There are a number of medical conditions that are related to the scalp. Most of these are conditions that result in hair loss or some type of skin rash. Many scalp conditions are hereditary, but some may be caused by malnutrition or an infection. The treatment and outlook depends on the condition causing the scalp problems.
One of the most common types of scalp conditions is one that causes hair loss or damage. This can range from complete loss of hair to easy breakages or small patches of hair loss:
- Male pattern baldness is a type of hair loss that is common in men and is caused by genetics and the male sex hormones.
- Alopecia areata is a chronic autoimmune disorder that causes a patchy type of balding pattern.
- Nutritional deficiencies can cause hair loss. A protein deficiency, which is called kwashiorkor, or an iron deficiency, anemia, could be the cause.
- Hyperthyroidism, which means an overproduction of thyroid hormone can cause hair loss.
- Hypothyroidism, or an underactive thyroid, can also cause hair loss.
- Hypopituitarism, or an underactive pituitary gland, can cause hair loss.
- Lichen planus is a skin condition that can cause hair loss, as well as discoloration of the scalp.
- Celiac disease is an allergy to gluten, and can cause hair loss.
- Systemic lupus erythematosus is an autoimmune disorder that can cause hair loss.
- Trichorrhexis nodosa occurs when hair shafts have weaknesses and break easily. It is normally caused by genetics, but can also be a result of certain disorders.
There are other conditions that affect the scalp because they are skin conditions or they cause skin rashes:
- Seborrheic eczema, or dermatitis, is a common inflammatory skin condition that causes flaky, scaly patches on the skin, especially the scalp. When those flakes fall off, it is called dandruff.
- Cradle cap is seborrheic eczema in infants.
- Psoriasis is an inflammatory skin condition that is not uncommon. In many cases, the scalp is affected and develops red, scaly, dry patches.
- Ringworm, or tinea capitis, is a fungal skin infection that produces ring-like patches. It is common in children.
- Scleroderma is a rare disease of the skin and connective tissue. It causes skin to develop patches that are tight and hard.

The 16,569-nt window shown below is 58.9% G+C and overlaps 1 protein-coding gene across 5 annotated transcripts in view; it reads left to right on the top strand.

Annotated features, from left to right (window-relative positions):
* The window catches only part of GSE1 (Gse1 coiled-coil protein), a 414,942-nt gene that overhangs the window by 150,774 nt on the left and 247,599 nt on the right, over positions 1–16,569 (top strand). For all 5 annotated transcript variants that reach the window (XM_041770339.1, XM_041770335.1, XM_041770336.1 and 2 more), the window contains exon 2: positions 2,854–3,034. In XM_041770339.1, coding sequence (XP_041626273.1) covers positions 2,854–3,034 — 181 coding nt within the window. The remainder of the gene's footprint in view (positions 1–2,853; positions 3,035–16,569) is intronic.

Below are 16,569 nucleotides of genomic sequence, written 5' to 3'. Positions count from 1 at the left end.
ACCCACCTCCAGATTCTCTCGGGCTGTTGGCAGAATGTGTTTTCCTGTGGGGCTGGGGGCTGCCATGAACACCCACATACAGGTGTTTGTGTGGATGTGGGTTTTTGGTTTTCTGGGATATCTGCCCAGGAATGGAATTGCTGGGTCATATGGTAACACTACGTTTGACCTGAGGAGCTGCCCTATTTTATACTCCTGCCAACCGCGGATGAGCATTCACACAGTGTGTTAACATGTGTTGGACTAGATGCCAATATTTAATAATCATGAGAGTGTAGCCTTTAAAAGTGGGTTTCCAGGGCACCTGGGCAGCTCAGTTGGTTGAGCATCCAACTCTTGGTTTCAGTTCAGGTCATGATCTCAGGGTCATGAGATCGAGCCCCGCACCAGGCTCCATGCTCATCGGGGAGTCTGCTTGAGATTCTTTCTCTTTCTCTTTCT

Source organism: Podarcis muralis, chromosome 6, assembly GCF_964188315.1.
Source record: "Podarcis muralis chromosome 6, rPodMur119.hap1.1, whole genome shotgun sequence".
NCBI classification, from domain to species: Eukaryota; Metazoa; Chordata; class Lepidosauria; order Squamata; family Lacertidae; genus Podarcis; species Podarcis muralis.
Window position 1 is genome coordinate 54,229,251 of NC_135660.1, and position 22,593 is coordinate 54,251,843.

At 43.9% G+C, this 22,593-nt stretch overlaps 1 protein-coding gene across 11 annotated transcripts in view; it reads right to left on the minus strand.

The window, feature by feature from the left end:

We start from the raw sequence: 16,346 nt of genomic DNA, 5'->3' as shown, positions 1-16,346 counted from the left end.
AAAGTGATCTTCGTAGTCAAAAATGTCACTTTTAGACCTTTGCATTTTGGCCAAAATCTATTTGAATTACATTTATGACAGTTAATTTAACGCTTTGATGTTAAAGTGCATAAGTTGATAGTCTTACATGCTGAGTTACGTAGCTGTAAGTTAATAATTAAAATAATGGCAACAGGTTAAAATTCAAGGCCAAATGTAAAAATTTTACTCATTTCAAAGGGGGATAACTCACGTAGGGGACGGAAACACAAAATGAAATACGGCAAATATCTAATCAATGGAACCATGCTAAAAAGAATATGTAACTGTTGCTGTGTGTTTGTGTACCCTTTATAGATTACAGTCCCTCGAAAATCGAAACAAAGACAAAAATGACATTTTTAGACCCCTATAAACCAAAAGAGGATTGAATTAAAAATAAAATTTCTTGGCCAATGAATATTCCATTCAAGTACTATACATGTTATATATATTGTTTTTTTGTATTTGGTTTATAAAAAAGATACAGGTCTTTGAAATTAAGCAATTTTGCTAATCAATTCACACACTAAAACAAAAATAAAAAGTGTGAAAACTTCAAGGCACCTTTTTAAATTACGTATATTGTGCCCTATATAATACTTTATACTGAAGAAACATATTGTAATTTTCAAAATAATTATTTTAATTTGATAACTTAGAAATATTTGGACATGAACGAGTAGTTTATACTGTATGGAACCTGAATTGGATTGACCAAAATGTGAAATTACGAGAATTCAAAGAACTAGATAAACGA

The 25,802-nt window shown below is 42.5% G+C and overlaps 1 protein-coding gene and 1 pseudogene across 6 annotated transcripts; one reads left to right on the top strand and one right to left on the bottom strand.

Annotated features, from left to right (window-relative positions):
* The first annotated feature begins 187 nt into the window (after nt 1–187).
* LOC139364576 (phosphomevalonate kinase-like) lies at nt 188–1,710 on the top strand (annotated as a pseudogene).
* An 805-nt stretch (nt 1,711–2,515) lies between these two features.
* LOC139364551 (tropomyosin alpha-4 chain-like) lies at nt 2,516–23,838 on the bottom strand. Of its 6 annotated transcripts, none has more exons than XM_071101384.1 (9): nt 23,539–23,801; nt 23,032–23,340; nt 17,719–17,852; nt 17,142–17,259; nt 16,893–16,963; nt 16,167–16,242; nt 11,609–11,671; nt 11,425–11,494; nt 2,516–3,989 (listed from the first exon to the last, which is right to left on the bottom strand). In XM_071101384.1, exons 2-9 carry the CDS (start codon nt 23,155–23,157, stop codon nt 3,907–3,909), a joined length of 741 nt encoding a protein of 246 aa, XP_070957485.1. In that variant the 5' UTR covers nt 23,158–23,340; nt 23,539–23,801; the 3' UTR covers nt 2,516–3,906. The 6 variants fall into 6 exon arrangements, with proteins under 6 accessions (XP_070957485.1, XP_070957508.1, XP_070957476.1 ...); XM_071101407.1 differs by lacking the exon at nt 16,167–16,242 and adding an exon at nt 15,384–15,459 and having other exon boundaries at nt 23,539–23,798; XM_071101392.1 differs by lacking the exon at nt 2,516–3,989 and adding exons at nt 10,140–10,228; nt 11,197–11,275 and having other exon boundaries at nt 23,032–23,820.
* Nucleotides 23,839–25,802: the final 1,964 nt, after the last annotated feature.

- Ito syndrome, or incontinentia pigmenti achromians, is a birth defect that is rare and that causes light patches of skin to develop on the body.
- Graft-vs-host disease (GVHD) is a potential complication after having a bone marrow or stem cell transplant. A skin rash may form when the host rejects the transplanted tissue.
- Leishmaniasis is a tropical parasite that is spread by sand flies. It can cause skin lesions.
In addition to skin and hair loss conditions, there are some other health problems that affect the scalp:
- Lice are small insects that infest the hair and scalp.
- Head trauma can refer to any accidents that cause skull fractures or cuts to the scalp.
- Temporal arteritis is when arteries that supply the head with blood are inflamed or damaged. It results in a sensitive scalp.
There are many different causes of scalp conditions. For many, the exact causes are unknown, or are multiple and seem to involve genetics. These include autoimmune disorders, male pattern baldness, skin conditions, hormonal disorders, psoriasis, and scleroderma. Others, like ringworm, lice, and leishmaniasis are known to be caused by infections.
The symptoms of scalp conditions depend on the exact condition, but include rashes, hair loss or hair thinning, weak hair and breakages, itchiness, scaly patches, pain and tenderness, as well as other symptoms that are characteristic of particular conditions and not necessarily related to the scalp.
If you suspect you have a condition that is affecting your scalp, your doctor will first want to examine your head, hair, and scalp. Some conditions, such as male pattern baldness, psoriasis, lice, ringworm, or alopecia may be easy to diagnose after a visual examination.
For other conditions, your doctor or a specialist may need to run other tests. You may need to have a sample of blood drawn, for instance, to test for hormone levels and to determine if a thyroid or pituitary problem is to blame, or to detect a nutritional deficiency.
Treatment for scalp conditions varies depending on the diagnosis. There are prescription medications available to help treat hair loss. Surgical implants of hair transplants are also possible. In some cases, the underlying cause of hair loss can be treated. Supplements or dietary changes can correct nutritional deficiencies. Medications can treat (but not cure) autoimmune disorders and hormone disorders. Celiac disease can be treated by avoiding gluten in the diet.
Infections, like ringworm and lice, can be cured by using medicated ointments and washes that kill the fungus or insect. You can treat seborrheic eczema and cradle cap with medicated shampoos. Neither Ito syndrome nor scleroderma can be cured, but the symptoms can be reduced with medications.
The prognosis for many scalp conditions is good. Although there are no cures for some of them, treatment can successfully control symptoms. Medications that slow or regrow hair are somewhat successful, but wigs are always an option when they don’t work. The infections that cause scalp conditions can be treated and eliminated.